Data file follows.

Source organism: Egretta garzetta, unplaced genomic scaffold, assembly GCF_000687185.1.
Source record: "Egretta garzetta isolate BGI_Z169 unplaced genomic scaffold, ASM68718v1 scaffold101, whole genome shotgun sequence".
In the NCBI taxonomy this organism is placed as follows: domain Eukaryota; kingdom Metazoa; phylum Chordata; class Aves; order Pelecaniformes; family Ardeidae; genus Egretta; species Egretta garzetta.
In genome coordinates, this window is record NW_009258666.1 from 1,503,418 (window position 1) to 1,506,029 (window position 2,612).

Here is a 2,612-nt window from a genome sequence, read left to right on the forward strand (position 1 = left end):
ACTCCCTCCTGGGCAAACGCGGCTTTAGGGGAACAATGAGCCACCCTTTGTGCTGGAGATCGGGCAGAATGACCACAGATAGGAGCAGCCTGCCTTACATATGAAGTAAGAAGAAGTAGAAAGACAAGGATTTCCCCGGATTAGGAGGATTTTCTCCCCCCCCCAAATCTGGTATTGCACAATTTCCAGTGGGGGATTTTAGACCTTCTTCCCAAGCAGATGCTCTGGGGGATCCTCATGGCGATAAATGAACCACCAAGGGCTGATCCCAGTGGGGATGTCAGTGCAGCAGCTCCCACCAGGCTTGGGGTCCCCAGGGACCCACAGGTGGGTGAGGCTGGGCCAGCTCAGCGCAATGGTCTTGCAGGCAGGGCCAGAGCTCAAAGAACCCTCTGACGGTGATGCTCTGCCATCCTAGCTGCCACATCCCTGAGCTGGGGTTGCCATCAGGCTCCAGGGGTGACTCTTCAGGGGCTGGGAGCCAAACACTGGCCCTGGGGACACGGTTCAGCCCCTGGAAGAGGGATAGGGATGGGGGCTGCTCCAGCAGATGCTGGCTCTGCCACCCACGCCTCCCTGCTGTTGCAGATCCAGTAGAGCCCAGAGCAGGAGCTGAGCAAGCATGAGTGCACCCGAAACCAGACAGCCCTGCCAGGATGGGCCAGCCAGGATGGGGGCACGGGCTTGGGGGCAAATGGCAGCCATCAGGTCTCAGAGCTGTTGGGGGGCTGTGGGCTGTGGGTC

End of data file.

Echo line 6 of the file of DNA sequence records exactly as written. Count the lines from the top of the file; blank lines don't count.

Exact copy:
ACTCCCTCCTGGGCAAACGCGGCTTTAGGGGAACAATGAGCCACCCTTTGTGCTGGAGATCGGGCAGAATGACCACAGATAGGAGCAGCCTGCCTTACATATGAAGTAAGAAGAAGTAGAAAGACAAGGATTTCCCCGGATTAGGAGGATTTTCTCCCCCCCCCAAATCTGGTATTGCACAATTTCCAGTGGGGGATTTTAGACCTTCTTCCCAAGCAGATGCTCTGGGGGATCCTCATGGCGATAAATGAACCACCAAGGGCTGATCCCAGTGGGGATGTCAGTGCAGCAGCTCCCACCAGGCTTGGGGTCCCCAGGGACCCACAGGTGGGTGAGGCTGGGCCAGCTCAGCGCAATGGTCTTGCAGGCAGGGCCAGAGCTCAAAGAACCCTCTGACGGTGATGCTCTGCCATCCTAGCTGCCACATCCCTGAGCTGGGGTTGCCATCAGGCTCCAGGGGTGACTCTTCAGGGGCTGGGAGCCAAACACTGGCCCTGGGGACACGGTTCAGCCCCTGGAAGAGGGATAGGGATGGGGGCTGCTCCAGCAGATGCTGGCTCTGCCACCCACGCCTCCCTGCTGTTGCAGATCCAGTAGAGCCCAGAGCAGGAGCTGAGCAAGCATGAGTGCACCCGAAACCAGACAGCCCTGCCAGGATGGGCCAGCCAGGATGGGGGCACGGGCTTGGGGGCAAATGGCAGCCATCAGGTCTCAGAGCTGTTGGGGGGCTGTGGGCTGTGGGTC